Groups accuse Glades Detention Center of abuse
A detention center in Moore Haven, Florida, is the subject of a number of complaints from members of congress … as well as immigrant advocacy organizations. They say that Glades County Detention Center has a pattern of abuse of immigrants. WGCU’s Cary Barbor has more:
Glades County Detention Center in Moore Haven, just west of Lake Okeechobee, serves as a migrant detention center under contract with Immigration and Customs Enforcement, commonly known as ICE. The Department of Homeland Security, which oversees ICE, has received a number of complaints about the treatment of immigrants in custody at Glades.
Silvana Caldera of the ACLU of Florida says the complaints are many.
"First and foremost, there have been over 30 civil rights complaints filed related to Glades just in the last year alone. So this is not a new issue and the content of the complaints is really far reaching and not limited to one or two human rights issues," Caldera said.
In late September, a complaint was filed on behalf of 7 Black, African immigrants, stating that county correctional officers at Glades had subjected them to abusive treatment including use of pepper spray, medical neglect, excessive use of force, and solitary confinement. The complaint was filed on behalf of a coalition of advocacy groups, including the ACLU, Freedom for Immigrants, and Immigrant Action Alliance.
Sofia Casini is with Freedom for Immigrants.
"A group of African men who were inside of Glades were very much singled out and targeted due to being black immigrants and they faced, while they were peacefully gathering in their cell together, they faced being brutally pepper-sprayed, taken to solitary confinement, and then harmed in solitary," said Casini.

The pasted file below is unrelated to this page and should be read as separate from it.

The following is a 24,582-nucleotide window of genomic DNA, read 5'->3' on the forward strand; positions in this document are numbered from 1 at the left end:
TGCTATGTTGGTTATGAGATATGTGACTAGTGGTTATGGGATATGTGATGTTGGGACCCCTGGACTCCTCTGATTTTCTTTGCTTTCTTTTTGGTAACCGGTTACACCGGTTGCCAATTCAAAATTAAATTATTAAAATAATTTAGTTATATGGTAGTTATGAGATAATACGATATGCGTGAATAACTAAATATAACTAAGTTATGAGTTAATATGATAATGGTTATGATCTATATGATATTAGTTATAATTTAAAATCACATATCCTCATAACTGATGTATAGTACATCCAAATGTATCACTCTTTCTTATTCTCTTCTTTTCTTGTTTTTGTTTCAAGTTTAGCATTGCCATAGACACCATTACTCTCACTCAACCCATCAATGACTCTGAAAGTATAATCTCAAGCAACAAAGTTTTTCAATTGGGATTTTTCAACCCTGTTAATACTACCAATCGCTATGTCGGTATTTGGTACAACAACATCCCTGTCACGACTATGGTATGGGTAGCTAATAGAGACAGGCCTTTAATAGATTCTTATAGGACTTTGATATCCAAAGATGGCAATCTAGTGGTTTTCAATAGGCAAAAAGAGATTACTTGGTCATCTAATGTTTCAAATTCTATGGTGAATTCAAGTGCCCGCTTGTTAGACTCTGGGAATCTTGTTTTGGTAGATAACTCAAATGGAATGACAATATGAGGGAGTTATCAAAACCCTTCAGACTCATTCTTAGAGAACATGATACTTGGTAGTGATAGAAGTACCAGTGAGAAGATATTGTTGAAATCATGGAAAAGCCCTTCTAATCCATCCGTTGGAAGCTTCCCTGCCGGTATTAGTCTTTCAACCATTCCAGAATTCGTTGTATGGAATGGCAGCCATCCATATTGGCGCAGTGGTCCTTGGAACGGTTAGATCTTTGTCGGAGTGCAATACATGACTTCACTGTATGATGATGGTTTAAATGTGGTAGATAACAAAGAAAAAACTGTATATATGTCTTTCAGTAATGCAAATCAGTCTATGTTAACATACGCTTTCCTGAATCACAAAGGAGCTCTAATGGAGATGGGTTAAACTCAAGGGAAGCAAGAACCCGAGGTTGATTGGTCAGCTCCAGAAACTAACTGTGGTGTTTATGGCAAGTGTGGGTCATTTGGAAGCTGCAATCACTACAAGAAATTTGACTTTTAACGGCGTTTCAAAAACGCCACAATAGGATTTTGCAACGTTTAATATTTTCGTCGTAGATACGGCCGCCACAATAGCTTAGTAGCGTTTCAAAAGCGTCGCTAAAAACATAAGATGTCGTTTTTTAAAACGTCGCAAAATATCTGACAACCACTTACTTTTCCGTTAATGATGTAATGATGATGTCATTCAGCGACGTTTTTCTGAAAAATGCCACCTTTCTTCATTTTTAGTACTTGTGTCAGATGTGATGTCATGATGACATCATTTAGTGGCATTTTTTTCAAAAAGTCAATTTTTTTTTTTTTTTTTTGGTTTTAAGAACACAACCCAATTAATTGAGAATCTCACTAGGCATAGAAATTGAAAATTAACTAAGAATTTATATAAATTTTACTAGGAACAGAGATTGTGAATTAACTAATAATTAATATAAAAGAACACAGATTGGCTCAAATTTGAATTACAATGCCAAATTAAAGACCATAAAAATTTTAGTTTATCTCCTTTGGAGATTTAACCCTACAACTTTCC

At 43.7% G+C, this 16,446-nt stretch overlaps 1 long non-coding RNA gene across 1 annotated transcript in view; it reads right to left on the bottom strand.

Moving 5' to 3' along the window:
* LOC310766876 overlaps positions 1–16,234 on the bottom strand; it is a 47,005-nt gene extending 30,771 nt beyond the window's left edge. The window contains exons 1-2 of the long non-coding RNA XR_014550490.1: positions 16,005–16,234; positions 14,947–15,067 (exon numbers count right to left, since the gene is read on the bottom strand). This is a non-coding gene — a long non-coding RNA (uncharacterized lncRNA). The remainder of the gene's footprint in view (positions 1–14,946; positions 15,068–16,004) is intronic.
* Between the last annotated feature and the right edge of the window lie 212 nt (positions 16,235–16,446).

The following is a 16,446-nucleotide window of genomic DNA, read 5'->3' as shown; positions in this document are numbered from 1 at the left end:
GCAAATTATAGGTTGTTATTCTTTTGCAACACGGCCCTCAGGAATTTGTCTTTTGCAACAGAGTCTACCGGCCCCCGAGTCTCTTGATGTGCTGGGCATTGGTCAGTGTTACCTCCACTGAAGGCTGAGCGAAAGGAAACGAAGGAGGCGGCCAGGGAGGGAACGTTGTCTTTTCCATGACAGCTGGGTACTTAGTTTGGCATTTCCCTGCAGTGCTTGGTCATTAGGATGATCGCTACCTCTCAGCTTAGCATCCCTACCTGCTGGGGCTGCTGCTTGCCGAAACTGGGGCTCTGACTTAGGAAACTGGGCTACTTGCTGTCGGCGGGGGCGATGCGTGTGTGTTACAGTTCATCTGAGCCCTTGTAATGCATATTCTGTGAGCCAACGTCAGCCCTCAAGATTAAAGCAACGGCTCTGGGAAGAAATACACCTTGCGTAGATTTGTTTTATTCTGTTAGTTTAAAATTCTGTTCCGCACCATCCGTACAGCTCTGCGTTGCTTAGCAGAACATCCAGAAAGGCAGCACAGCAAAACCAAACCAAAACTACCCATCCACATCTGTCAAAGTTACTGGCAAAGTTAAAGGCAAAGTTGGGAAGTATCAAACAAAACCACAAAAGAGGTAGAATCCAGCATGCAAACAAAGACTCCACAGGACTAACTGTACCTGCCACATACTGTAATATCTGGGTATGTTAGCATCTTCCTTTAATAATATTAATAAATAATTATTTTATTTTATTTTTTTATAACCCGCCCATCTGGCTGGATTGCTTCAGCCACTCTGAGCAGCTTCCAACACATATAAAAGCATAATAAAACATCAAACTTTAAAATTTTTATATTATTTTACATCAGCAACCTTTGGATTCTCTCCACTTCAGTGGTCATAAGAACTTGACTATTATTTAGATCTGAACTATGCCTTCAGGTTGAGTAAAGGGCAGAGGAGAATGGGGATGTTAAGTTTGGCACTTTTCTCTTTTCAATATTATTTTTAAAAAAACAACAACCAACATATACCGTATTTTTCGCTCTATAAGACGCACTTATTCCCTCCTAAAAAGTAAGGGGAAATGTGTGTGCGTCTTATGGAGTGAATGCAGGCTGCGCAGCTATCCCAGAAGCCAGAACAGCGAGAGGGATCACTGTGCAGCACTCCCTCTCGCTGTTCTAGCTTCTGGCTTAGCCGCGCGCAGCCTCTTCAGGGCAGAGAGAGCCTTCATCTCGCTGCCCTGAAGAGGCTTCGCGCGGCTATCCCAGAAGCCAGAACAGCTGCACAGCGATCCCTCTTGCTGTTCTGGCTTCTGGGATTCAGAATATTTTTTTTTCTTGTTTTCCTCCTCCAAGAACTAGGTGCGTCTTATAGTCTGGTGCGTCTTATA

Rebecca Talbot with Immigrant Action Alliance adds that this is far from an isolated incident.
"This complaint has really brutal and difficult subject matter. What happened to these men is horrific and part of a pattern of racist anti- Black violence at Glades and throughout ICE detention," Talbot said.
The coalition of groups has asked for Glades to cancel its contract with ICE. Further, they would like to see the institution shut down all together. In July, 8 members of Congress, led by Debbie Wasserman Schulz who represents parts of Broward and Miami-Dade counties, also wrote to the Department of Homeland Security to request that Glades be shut down because of its history of abuse.
When reached for comment, Chief Deputy at Glades County Sheriff’s Office Duane Pottorf said that he couldn’t discuss any case under investigation, but that Glades has no intention of canceling its contract with ICE.
The DHS emailed that they have received the allegations and have opened an investigation into the matter. A representative from ICE emailed that the agency has a strict zero-tolerance policy for any kind of abusive or inappropriate behavior in its facilities and takes any allegations seriously. They went on to say that no detainee would be denied emergent care.
According to the coalition, after the complaint was filed, deportation proceedings were initiated for four of the seven men named in the complaint. The other three remained in detention.
After the groups applied pressure, three of the men headed for deportation were granted temporary holds, known as Z-holds, to allow for further investigation. One of the men chose to go ahead with his deportation. The groups say that the threat of deportation is in retaliation for filing the complaint.
Silvana Caldera of the ACLU:
"Florida is routinely among the top 10 states with the highest level of detention. Glades is one of a few facilities here and I really believe that we must do more to protect immigrants detained in our communities," Caldera said.
Freedom for Immigrants’ Sofia Casini emphasizes that all detainees deserve humane treatment.
"No matter how someone came to the U.S. or where they came from, their life is of value and they’re worthy of fairness and justice," said Casini.
Both sides await the outcome of the investigation.
For WGCU News, I’m Cary Barbor.